Edinburgh Fringe 2017
Two classic episodes from one of the UK’s most iconic situation comedies. Timeless humour.
Dad’s Army has appealed to all ages for generations. And it’s now generations since the first episode hit our black and white, valve driven televisions nearly fifty years ago. The programme ran through nine series and eighty shows and only concluded in 1977 because the cast were, with one or two exceptions, well beyond retirement age and rather past standing to attention on parade. And the passing of time means that each of the principal characters, Pike (Ian Lavender) excluded, now watches the perennial BBC2 repeats from their celestial armchairs.
A good number of episodes were adapted for radio and do get an occasional airing but not perhaps in the manner of this production directed by Owen Lewis and featuring just two rather hard worked actors, David Benson and Jack Lane, who cover all the parts (including the crowd scenes) between them.
The cavernous Pleasance Queen Dome is decked out like a radio studio, complete with microphones and the ubiquitous scripts that actors can get away with using in this environment. The nasal tones of John Snagge introduces each episode, which when I visited were My British Buddy and The Day The Balloon Went Up. And then suddenly we’re away, familiar words from familiar voices echoing around the room.
Familiar words? Well, surely you know each of these scripts off by heart? You don’t? Where have you been these past fifty years?
Well, in My British Buddy the Americans have, at last, decided to join the war, with the first contingent of troops arriving in Walmington-on-Sea to the delight of the ladies and the dismay of Mainwaring and his men. And in The Day The Balloon Went Up, the Verger finds himself caught up upon high in the netting of a barrage balloon, causing angst for the Vicar and chaos for the platoon as they try to recapture it before the RAF shoot it down.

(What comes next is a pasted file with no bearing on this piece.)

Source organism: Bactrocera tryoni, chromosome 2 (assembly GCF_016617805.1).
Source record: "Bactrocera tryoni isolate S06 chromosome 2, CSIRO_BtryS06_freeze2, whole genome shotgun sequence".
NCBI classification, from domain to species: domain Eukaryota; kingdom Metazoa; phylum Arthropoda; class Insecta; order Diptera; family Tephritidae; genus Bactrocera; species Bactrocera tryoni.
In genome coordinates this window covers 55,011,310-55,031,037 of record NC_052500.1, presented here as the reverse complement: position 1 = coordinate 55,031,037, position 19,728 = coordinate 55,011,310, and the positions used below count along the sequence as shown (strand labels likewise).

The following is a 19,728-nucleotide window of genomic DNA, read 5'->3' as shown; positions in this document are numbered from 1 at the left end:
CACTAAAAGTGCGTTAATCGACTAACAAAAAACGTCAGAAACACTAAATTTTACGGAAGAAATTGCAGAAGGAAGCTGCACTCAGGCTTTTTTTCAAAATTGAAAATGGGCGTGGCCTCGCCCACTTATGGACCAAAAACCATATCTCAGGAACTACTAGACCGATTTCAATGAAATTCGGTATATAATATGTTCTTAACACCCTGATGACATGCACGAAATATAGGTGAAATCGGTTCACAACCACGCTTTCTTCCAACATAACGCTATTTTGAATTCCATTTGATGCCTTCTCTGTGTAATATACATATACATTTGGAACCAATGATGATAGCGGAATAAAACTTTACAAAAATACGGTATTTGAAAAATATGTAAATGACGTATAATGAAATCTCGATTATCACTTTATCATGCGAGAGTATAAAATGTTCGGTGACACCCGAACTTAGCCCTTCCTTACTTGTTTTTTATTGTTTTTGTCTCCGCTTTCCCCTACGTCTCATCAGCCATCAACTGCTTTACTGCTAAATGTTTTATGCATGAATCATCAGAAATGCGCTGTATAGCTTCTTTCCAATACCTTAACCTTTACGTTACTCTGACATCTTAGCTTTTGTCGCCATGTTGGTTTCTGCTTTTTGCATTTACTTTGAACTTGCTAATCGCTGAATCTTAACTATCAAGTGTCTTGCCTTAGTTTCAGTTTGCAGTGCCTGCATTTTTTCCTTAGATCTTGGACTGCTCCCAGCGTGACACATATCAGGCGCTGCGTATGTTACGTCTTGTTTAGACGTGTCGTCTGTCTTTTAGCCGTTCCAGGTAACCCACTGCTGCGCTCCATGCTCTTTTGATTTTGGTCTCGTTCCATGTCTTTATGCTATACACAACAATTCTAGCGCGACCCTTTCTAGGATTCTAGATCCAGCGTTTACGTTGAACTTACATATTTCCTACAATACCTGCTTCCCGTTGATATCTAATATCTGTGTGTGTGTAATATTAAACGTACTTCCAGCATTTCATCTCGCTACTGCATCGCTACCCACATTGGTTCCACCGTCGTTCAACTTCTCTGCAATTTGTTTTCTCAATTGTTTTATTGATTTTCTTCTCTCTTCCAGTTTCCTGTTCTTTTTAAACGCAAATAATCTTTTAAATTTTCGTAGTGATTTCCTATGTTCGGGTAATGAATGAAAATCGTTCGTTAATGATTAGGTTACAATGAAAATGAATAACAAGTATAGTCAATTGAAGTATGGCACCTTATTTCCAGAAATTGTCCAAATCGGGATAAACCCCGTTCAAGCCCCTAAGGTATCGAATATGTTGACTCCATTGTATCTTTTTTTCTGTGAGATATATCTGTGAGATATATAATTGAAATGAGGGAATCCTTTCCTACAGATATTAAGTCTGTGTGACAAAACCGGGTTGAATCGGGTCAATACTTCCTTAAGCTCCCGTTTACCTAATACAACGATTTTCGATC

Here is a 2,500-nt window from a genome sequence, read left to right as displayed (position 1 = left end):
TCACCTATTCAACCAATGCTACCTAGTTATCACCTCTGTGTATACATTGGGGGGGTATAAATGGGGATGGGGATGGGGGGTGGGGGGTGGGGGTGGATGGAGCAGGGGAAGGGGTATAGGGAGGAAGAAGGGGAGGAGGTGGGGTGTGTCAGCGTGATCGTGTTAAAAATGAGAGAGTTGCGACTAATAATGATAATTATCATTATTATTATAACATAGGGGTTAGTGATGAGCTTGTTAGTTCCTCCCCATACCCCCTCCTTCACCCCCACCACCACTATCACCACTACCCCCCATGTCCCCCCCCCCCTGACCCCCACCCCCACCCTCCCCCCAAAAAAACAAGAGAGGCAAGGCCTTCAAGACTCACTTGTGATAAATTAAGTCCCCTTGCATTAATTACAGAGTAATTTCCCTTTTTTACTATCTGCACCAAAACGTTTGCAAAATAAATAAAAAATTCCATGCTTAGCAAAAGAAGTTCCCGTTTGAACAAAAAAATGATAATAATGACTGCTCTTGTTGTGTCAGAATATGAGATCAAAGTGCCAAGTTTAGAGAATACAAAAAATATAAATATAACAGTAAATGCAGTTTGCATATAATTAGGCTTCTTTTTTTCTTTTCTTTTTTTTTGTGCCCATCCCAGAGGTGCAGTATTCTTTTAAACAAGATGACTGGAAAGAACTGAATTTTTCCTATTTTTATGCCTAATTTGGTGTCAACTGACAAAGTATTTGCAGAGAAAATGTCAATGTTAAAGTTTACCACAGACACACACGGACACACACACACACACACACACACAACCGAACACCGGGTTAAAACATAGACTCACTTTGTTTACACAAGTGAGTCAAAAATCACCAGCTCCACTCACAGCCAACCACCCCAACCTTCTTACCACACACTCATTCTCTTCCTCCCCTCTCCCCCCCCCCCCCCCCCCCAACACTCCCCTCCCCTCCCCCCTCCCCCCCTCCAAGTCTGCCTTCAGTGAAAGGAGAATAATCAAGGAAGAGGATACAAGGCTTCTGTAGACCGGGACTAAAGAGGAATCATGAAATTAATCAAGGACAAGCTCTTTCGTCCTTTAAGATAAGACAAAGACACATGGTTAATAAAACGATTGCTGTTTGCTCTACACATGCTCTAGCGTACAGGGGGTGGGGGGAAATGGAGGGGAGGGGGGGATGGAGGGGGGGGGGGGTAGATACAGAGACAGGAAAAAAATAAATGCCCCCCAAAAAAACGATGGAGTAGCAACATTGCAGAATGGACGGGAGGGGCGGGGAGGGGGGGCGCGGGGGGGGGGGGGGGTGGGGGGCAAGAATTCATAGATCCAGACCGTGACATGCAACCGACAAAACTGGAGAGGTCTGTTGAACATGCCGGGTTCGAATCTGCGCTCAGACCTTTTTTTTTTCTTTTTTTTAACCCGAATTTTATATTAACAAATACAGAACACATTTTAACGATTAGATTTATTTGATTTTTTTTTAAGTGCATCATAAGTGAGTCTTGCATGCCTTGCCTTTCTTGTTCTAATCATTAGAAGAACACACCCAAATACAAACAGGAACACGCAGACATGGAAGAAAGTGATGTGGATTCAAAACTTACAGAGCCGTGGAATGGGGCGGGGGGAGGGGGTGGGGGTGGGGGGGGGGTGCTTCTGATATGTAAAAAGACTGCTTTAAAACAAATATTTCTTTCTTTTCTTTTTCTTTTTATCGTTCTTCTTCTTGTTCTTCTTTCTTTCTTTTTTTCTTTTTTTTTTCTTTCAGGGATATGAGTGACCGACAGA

This was a very well presented and performed hour of comfort comedy. Benson and Lane are consummate impersonators, with a mastery of both the voice and mannerisms of the multiple characters they each portray. Perhaps the one aides the other but the effect was such that, if you closed your eyes, you could imagine that each of the original cast was in the studio with you.
Lane’s Mainwaring was impeccable, despite his looking nothing like the rotund Arthur Lowe. And he captured Pike to a tee. Jones had that familiar whistle through his teeth and his take on Wendy Richards (who played a number of cameo roles throughout the series, often as Walker’s girlfriend) was right on the money.
Benson played the bulk of the smaller roles, about a dozen of them, but each was instantly identifiable. I particularly liked the Vicar, maybe because that’s a role I’ve taken myself in the past, and Fraser’s distinctive Scottish accent with its rolled ‘r’ was excellent, as was his take on Hodges, Walker, Godfrey and the laconic Sergeant Wilson.
This is timeless comedy. I know each script very well, yet still found myself laughing uncontrollably at times, even though I knew what was coming next. Comfortable theatre, nostalgic even. And two blooming good actors to boot. Well worth a look.